I will replace all spokes on my 1925 Roadster.
I would like to buy hickory spokes.
I have checked these 3 distributors:
Lang's, Mac's, Snyders. They all have different prices.
My Question: Are they all the same quality ?
Thanks for any suggestions.
Best quality at Lang and Snyders. I use them both and can't say a difference. Black rim are spokes from Snyders the white rim are Langs.
So you are pressing spokes on the dining room table...quite a woman you have there.
I once asked the vendors which variety of hickory, and didn't get a reply. There are big differences in the strengths of hickories, but all are better than the best oak, which was all they sold ten years ago.
Stutzman's wheel shop has a great reputation doing full wheel rebuilds but will also sell you just the spokes for a good price:
Stutzman Wheel Shop
33656 County Road 12
Baltic, Ohio 43804
Couldn't think of a better place to rebuild a wheel!
Would you like fries with that order of Hickory smoked spokes? LOL
Stutzman spokes are excellent and the price is great.
I got mine from Snyder's and they are superb. It's also kinda fun to do it yourself and you get a whole lot more pride and satisfaction out learning to do something new (or old) and being able to tell everyone, "I did that", as you point to your beautiful re-spoked wheel. Jim Patrick
PS. I should say that, I had to scrape the flat angled portions of the spokes that I primed and painted, as the paint prevented the spokes from pressing in. After scraping, they pressed in nice and tight and I touched up the joints to make them waterproof. Jim Patrick
Willi -- Stutzman's probably is the best and least expensive place to buy spokes here in the USA. Your profile doesn't say, but I gather that you are not in the USA. I mention that only because Stutzman's might not ship to non-USA addresses. I don't know that, but it might be a problem. They also could be the supplier of spokes to vendors such as Lang's and Snyder's.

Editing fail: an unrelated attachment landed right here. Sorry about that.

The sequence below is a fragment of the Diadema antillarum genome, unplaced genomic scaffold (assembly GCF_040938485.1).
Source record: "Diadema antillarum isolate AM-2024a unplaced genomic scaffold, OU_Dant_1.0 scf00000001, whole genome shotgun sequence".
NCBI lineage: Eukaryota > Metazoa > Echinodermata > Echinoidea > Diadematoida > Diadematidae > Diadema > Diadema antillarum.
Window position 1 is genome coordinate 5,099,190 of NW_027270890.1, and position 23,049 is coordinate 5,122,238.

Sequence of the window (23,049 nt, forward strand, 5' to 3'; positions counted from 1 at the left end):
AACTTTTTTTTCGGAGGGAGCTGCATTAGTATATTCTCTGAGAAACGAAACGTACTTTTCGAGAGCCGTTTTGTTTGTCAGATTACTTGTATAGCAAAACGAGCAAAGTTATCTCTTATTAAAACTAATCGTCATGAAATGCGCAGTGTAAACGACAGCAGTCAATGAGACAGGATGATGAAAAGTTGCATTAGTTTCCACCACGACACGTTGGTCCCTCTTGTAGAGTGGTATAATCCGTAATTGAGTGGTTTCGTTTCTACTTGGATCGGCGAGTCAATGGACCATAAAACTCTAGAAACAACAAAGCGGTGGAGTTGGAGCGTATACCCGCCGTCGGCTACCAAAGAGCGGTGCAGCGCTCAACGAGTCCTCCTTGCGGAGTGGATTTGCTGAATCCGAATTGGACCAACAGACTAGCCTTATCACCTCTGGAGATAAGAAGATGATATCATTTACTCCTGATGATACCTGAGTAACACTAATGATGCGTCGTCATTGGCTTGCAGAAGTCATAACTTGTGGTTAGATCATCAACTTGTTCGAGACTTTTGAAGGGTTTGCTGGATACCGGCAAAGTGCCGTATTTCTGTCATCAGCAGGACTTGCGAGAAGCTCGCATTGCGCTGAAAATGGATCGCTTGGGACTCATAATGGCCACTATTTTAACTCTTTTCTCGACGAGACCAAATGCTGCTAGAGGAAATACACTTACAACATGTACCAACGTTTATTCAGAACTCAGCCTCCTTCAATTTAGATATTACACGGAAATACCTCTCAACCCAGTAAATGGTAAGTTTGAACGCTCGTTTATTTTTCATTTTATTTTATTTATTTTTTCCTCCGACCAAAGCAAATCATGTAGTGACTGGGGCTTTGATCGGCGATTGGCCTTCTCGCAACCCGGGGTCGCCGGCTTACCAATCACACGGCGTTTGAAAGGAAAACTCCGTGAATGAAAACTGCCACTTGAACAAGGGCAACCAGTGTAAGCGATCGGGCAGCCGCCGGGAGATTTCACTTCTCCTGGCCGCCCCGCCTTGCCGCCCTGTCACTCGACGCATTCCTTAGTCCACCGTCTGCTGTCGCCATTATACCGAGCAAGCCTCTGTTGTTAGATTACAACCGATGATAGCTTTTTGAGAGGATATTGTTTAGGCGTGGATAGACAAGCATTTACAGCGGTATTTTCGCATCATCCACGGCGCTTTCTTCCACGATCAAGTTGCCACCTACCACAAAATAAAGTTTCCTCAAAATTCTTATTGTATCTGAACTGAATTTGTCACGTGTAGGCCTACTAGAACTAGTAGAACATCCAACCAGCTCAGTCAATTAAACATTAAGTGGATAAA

I'm not a distributor guy, but I have heard good things about the one made by Texas T Parts. If I were going to use one, I'd buy theirs.
Mike, I could be wrong but I believe Willi is asking which spoke distributor has the best spokes and prices Jim Patrick
Jim -- After re-reading his post, I believe you're right. Oh well.........
Thank Mike. It's nice to know I'm not the only one who misinterprets the occasional threads. At least we're not alone. LOL! Jim Patrick
I like your spoke press. Looks like you press them in from the back. Simple and seems to do the job! Looks easier to make than the Regan press.
Perhaps you can provide us the plans to construct?
I think pressing from the back is the only way to do it.
Steve, I assume pressing from the back still requires alot of manual adjustment of each spoke while pressing to ensure the spokes stay in alignment, don't twist, or become uneven (one higher or lower than the next). I know when I did mine, I had to adjust each spoke after each turn of the nut until the spokes reached a point that they could no longer be moved by hand, at which point, they were locked in place and would go in nice and smooth. Jim Patrick
I don't want to bother them with just a question, since I have no immediate plans to buy spokes. If you deal with Stutzman's in the near future, would you please ask what variety of hickory they use, and report back?
I just dropped off my TT wheels at Stutzman's on Tuesday for re-spoking. I will try to remember to ask them which variety when I pick them up in a couple of weeks. Very nice people there. $150 each to have the front ones done, $180 each for the rear ones.
My press is based on John's press I just took out the wood blocks in the corner and add a 18mm square plywood plate with 4 holes to block the rim.
To keep the spokes in alignment I use a cardboard plate the same form and size as the cover plate on the wheels.
Does anybody true up the steel rims before they respoke? or by some miracle all your rims are barely out of true(less than 1/4") in any and all directions!
I don't really understand what you mean by "true up the steel rim" but I think you mean the rim should be a perfect circle. I think this is not "that" important even if the rim is egging for 3/8". What is really important is the length of each spoke.
Here is how I learned to do it.